Thursday, 16 July 2015


A blue possibility
Beyond the dog's life,
Skimming to a charmed destiny
The dog could not imagine.

This light led where dogs can't go:
A realm of the river's shine and flicker,
Surfaces, depths, cool and nourishing.
His tongue told him so.

He could not voice the word freedom,
Being but a dog,
Yet glimpsed it
Speeding blue
On the water
In the air that day.

He did what dogs do:
Went on with his doggy life,
Cocked his leg against a tree.

Tuesday, 14 July 2015


The hares have had the growth hormones.

I mistook one, running in the lane, for a dog.

I mistook two in a field for deer.

I don't think it's my eyesight.

Monday, 13 July 2015

A SHORT HISTORY OF.................................................................... BICYCLES -1.

My sister had a purple and pink one, with white tyres. Mine was blue. Contrasting blue mudguards. We wobbled together around the perimeter of Eaton Park. I remember both our infant legs whirling the tremendously low gear, at an unfeasible rate, to create almost no progress. My parents strolled behind, admiring. My sister showed more talent than I did.

Those machines were tiny things in comparison to the curved tube Vindec which was my true boyhood bike. Nobody else had one. And that was not a good thing. Oh, how many taunts I had to bear about the curved top tube. How pathetic were the wide white saddle, the gold anodised mudguards, the chain guard and the straight handlebars. The bike was neither one thing nor another, and therefore absolutely uncool. It was an outcast amongst bikes. It had nothing of the cocky elan of the Choppers, even if their owners did rather often flip their inherently unstable bikes up, and fall on their arses. Equally it could not come anywhere close to the Carlton and Sun racers, that the really classy kids had. For God's sake, it didn't even have gears, and this was a time when the number of gears on your bike was a rough proxy for the measure of your manhood. Even the puniest kid around, who played the violin, and ground away on his granddad's old black sit up and beg, with an iron bath of a chain cover, and the weight of an ocean liner, had the kudos of a Sturmey Archer three speed.

The Vindec had as its destiny only one possible route, short of wanton destruction. Modification. I became a bike tinkerer. The mudguards went. The saddle went, replaced by a Brooks narrow leather job. The padded pedals went - superceded by evil rat traps. The chain guard went. The flat bars got changed to Maes pattern drops, finished off with masking tape. The bike started to look like it was meant for business, albeit designed by a committee of blind, aesthetically impoverished halfwits. I wanted a racer, and unable to have one, the Vindec would have to have the Overfinch treatment.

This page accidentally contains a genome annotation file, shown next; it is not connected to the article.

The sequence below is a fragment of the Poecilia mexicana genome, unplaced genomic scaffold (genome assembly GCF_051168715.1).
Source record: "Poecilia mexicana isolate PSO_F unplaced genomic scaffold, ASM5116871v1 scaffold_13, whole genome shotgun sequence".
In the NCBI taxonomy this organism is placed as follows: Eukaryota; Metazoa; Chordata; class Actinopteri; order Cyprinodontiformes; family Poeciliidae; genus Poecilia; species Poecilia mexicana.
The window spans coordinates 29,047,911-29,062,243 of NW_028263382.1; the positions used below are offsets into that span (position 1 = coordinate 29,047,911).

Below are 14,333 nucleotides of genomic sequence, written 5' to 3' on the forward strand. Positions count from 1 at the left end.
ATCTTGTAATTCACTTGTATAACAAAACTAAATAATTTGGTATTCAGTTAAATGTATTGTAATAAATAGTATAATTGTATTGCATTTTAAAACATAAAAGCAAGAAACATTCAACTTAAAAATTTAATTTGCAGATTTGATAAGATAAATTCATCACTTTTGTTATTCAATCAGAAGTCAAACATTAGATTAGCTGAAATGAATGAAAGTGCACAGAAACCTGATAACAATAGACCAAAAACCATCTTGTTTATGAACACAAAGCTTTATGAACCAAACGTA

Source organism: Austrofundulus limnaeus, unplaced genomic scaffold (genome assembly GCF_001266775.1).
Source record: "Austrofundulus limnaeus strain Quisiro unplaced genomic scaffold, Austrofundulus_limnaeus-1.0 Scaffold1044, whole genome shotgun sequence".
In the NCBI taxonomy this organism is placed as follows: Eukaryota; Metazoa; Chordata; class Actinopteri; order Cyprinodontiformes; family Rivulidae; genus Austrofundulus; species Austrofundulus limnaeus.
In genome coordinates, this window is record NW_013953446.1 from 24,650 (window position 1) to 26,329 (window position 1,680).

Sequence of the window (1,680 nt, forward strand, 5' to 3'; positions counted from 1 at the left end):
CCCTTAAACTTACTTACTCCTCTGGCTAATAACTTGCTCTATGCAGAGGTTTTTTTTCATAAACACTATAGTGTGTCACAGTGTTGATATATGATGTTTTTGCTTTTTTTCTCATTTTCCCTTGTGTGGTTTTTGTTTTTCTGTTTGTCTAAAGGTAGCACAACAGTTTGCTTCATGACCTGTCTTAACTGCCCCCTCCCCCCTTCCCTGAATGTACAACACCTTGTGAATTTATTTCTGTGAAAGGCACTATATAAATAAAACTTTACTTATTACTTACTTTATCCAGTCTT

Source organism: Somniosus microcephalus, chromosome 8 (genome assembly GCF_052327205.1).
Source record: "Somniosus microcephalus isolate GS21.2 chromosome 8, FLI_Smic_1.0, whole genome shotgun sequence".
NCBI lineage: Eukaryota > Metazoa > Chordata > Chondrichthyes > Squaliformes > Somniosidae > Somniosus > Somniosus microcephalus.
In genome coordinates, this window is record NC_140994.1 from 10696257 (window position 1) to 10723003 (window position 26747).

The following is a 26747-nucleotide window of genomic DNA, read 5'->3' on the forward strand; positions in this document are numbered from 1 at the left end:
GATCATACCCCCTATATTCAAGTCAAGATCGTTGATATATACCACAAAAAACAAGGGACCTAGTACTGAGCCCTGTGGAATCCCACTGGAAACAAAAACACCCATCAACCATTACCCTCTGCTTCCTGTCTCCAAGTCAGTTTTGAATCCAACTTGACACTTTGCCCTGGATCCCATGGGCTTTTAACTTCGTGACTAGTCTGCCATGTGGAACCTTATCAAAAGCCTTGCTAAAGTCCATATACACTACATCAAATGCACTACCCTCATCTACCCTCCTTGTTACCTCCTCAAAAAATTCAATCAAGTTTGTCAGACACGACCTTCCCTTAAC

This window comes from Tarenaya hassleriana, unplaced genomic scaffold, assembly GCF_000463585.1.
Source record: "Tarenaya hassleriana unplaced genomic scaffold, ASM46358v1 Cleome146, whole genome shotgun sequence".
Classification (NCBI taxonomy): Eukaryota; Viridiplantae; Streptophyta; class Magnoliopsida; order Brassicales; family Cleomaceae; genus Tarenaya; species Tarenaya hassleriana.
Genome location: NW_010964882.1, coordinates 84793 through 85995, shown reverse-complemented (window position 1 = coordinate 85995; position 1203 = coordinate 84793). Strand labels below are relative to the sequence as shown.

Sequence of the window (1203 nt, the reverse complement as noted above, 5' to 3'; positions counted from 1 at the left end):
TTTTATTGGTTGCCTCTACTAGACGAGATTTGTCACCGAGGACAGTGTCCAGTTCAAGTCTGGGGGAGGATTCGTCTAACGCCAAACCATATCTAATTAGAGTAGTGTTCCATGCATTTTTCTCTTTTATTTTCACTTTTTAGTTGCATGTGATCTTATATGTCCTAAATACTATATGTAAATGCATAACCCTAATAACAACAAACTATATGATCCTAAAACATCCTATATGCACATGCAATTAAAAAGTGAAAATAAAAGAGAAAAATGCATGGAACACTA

You cannot make a silk purse from a sow's ear. The Vindec was simply hopeless, and the realisation was all the starker when I joined a cycling club. Eventually, even my parents, blinded by eccentricity and extreme poverty, could no longer hold back the inevitable. The new horse in the stable was a Puch, an obscure (and I guess cheap), Austrian brand, but, joy of joys, with derailleurs . A full five gears, which I would count over and over and over again, with deep satisfaction. The Puch was not up to the job either, but it was a start, and I happily struggled to hang on to the peloton of a club run, whilst, when I was so knackered I could not even manage a bit of toast at the tea stop, kindly hands would be placed in the centre of my back to keep me hanging in there. Even now it brings a lump to my throat to remember the gentle words of encouragement, and the club cyclist who always just happened to be going "right past my door" and would see me safely all the way back home in a dangerous state of exhaustion.

Whereas the Vindec was utterly useless, the Puch was overweight and underpowered. I used to dream at nights of bikes that were like the other club members' - 531 tubing, and perfectly geared and greased transmissions. Genuine lightweights, from an exotic world of craftsmen frame builders, whose brand was carried on the down tubes of the frames they made. Every town had its builder. Harry Quinn in Liverpool. Mercian in Derby. Bob Jackson in Leeds. Geoff Butler in Croydon. Ours was Les Bryant - a softly spoken man who rarely ventured even into the ground floor of his shop from the frame building workshop in the basement. The shop was supervised by his brisk and business like wife, who would occasionally summon him with a cry of "Les - ley...." There she transacted tubular tyres, wool mix jerseys and shorts and embrocation, the smell of which takes me instantly back to 1970's time trialling.

It was on the start of a club ten mile time trial that the limitations of the Puch were bluntly indicated. "Bloody hell," said the club marshal pushing me off, "ride this thing around and you'll have muscles like a blacksmith." Even now, the musculature of my legs owes a lot to this early resistance training. The starter was not alone in noticing. Another club member noticed. "Come and have a look at this" he said, taking a polished lightweight out of his van, a Jacques Anquetil, all chrome and Reynolds tubing, with inch thin tubular - shod sprint wheels.